Molly’s challenge to the Inklings this month was “to write a poem about some sort of domestic task.” My loss of control in the garden is embarrassingly similar to my approach to housekeeping — tidy up just enough to get by until time and energy (and usually company coming) converge to inspire a deeper cleaning.
“The show” is in full force right now in my garden. I never cease to be amazed at the transition from the exciting first tentative emergence of spring green and bloom to summer’s (seemingly sudden) surge of exuberant (over)growth.
Here’s how the rest of the Inklings interpreted this challenge:
The Poetry Sisters’ challenge for this month was to write a poem with the theme of string, thread, rope, or chain. My brainstorming took me on a trip down memory lane, beginning with a visual memory of our precisely clothes-pinned swim suits and beach towels in a perfect suit-towel-suit-towel pattern on the clothesline.
Then came crafting memories. So many of the crafts I learned from and with my mother used thread or string: macrame, cross stitch, needlepoint, embroidery, sewing.
My mother’s mother was a home ec teacher and somewhat of a tyrant when it came to precision. Mom had to baste every seam before stitching it, and if her basting stitches were not perfectly even, she had to rip them out and start over. At the time, I never fully appreciated how much Mom had to dial back when she taught me “thread arts.”
I was definitely indoctrinated in “follow the pattern,” which left me with a healthy appreciation for rituals, routines, mentor texts, patterns, instructions, and recipes, but I also have developed a deep joy found in trial-and-error, guess-and-check, innovation, and experimentation.
Yesterday morning was cloudy and drizzly. As I cleaned oak flowers out of the garden beds, I turned a corner, saw this, and literally said out loud, “Well, hello there!” At the base of the plant were the three prickly bud covers that had been shrugged off or thrown off when the poppy…popped. Let us remember that when our hearts are clenched tightly against the world, there will come a time when we’re ready to throw off our shell and blaze again with glory, in spite of everything.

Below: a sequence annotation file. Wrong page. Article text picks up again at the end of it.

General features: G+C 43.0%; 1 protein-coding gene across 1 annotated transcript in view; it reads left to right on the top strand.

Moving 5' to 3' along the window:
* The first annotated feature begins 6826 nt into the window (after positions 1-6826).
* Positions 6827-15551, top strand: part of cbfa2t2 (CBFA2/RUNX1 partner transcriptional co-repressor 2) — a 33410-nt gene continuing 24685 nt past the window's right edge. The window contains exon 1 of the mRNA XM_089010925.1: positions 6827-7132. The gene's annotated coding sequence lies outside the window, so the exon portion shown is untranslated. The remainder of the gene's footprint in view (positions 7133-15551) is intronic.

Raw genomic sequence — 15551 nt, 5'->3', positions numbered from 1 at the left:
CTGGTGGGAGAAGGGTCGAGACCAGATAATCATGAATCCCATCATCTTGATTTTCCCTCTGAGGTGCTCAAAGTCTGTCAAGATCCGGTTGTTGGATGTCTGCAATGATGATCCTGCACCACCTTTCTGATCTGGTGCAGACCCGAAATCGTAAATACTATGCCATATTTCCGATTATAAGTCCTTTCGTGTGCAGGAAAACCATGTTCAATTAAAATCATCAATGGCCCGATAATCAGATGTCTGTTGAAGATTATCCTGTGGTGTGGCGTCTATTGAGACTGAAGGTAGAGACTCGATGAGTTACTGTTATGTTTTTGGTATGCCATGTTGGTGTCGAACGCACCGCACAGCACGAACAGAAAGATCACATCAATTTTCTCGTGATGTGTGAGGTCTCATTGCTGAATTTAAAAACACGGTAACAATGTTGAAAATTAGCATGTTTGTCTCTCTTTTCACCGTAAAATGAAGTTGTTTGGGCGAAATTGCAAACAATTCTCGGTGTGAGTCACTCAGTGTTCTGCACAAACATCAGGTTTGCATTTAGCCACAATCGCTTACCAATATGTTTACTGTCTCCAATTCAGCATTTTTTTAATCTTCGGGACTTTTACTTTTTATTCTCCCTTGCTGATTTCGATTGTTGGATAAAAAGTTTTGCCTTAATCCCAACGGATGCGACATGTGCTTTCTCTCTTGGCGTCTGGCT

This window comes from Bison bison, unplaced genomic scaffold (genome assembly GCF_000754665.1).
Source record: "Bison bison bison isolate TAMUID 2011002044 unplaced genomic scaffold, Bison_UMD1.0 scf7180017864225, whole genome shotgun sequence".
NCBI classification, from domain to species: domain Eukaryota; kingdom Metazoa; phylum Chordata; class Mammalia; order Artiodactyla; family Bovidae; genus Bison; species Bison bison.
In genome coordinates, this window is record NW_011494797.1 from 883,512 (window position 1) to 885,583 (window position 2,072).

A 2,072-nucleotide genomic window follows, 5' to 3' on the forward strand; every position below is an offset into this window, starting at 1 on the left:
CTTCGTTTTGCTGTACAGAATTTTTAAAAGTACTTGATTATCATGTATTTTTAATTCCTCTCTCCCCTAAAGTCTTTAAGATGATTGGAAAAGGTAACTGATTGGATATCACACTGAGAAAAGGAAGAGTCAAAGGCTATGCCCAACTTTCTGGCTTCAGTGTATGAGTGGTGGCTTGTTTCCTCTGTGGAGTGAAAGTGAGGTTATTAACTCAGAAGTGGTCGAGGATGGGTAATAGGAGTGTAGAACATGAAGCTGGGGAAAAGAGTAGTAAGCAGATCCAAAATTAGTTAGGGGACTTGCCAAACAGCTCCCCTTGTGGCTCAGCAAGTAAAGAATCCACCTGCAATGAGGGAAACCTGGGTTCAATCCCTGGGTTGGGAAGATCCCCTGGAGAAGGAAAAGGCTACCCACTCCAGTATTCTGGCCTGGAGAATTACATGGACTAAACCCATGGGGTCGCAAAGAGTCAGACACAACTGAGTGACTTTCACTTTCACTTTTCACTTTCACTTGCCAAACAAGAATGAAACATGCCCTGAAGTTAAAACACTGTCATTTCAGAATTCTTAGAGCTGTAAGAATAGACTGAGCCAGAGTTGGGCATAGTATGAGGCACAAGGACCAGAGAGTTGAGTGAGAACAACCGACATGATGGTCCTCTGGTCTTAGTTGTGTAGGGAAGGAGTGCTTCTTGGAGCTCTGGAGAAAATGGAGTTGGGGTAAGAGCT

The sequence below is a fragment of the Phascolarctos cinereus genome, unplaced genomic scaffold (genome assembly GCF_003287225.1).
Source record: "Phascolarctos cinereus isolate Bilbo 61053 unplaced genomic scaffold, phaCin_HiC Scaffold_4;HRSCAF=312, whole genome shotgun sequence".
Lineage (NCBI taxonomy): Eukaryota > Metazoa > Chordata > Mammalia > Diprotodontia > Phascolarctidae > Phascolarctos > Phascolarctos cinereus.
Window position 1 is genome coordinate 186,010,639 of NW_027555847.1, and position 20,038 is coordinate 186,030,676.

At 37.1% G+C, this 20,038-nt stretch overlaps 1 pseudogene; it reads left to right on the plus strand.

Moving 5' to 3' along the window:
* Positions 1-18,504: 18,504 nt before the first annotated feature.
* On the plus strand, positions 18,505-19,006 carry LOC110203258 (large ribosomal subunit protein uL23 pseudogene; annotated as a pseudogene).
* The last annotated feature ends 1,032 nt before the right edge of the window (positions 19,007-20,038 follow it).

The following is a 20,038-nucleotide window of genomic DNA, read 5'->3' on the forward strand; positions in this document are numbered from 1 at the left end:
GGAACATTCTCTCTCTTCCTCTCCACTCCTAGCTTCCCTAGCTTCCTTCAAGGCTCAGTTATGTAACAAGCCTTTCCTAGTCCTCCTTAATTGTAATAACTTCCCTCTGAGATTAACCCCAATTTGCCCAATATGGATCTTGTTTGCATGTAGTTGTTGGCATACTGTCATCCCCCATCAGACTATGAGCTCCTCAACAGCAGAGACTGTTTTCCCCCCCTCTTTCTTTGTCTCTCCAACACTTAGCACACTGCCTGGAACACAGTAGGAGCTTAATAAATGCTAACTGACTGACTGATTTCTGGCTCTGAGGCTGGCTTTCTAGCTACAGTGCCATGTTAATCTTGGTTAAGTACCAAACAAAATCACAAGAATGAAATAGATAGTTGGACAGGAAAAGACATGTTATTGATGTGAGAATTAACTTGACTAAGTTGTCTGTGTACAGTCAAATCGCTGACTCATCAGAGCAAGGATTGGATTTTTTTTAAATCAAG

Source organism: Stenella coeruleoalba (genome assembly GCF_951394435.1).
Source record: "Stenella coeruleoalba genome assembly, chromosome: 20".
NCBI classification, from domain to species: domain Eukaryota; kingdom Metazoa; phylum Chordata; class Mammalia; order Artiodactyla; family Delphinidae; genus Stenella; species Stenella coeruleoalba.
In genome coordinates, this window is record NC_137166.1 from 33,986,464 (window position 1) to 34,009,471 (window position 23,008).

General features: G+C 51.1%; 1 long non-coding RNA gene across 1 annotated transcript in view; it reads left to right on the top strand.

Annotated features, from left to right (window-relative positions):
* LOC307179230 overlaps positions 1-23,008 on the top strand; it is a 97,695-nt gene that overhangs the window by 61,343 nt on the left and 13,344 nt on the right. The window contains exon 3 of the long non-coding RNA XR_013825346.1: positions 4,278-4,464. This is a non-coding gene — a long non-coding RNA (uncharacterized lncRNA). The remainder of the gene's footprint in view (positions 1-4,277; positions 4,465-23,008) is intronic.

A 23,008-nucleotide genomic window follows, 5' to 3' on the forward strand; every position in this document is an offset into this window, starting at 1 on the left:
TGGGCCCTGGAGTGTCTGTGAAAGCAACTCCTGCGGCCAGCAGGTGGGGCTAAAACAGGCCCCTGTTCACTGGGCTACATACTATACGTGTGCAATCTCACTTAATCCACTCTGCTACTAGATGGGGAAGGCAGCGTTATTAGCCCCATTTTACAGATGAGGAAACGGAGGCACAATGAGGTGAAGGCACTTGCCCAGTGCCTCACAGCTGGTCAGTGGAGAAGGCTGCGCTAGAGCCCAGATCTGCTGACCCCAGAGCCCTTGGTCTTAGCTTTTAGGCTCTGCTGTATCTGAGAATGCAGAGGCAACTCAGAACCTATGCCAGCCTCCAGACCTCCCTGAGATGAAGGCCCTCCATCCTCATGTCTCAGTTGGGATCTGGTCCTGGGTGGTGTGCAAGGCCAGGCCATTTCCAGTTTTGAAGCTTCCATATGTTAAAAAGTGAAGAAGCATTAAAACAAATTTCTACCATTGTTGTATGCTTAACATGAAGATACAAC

Awhile back, Margaret shared extra sheets of build-your-own-metaphor-dice that Taylor Mali had sent for her students. I rolled “courage will be a sparkling needle” and it felt like the Universe was speaking directly to me. Earlier in the day I had posted my embroidered mandala for this week (19 of 52 weeks of embroidery mandalas).
Linda gave us our Inkling challenge for this month, suggesting that we “Honor someone’s April Poetry project in some way with a poem in the spirit of their project, a response poem, or some way that suits you.”
I am honoring Amy, who wrote poems in response to proverbs. I’m also honoring Tanita, who did the same, with a few twists. I didn’t dig into the history of the proverb, the way Tanita did, but like her, I wrote short enough to put my poem on a sticky note (also honoring Laura PS) along with a sketch.
one deer pair of mallards hawk on the outfield fence unseen bird chorus in the woods coal train
Today’s proverb is “Rain does not fall on one roof alone.” The contrast between the vibrant urban wildlife and the seemingly endless coal train reminded me that every human action has consequences that reverberate well beyond the point of impact. We must learn to be less myopic.
Here’s how the rest of the Inklings interpreted the challenge: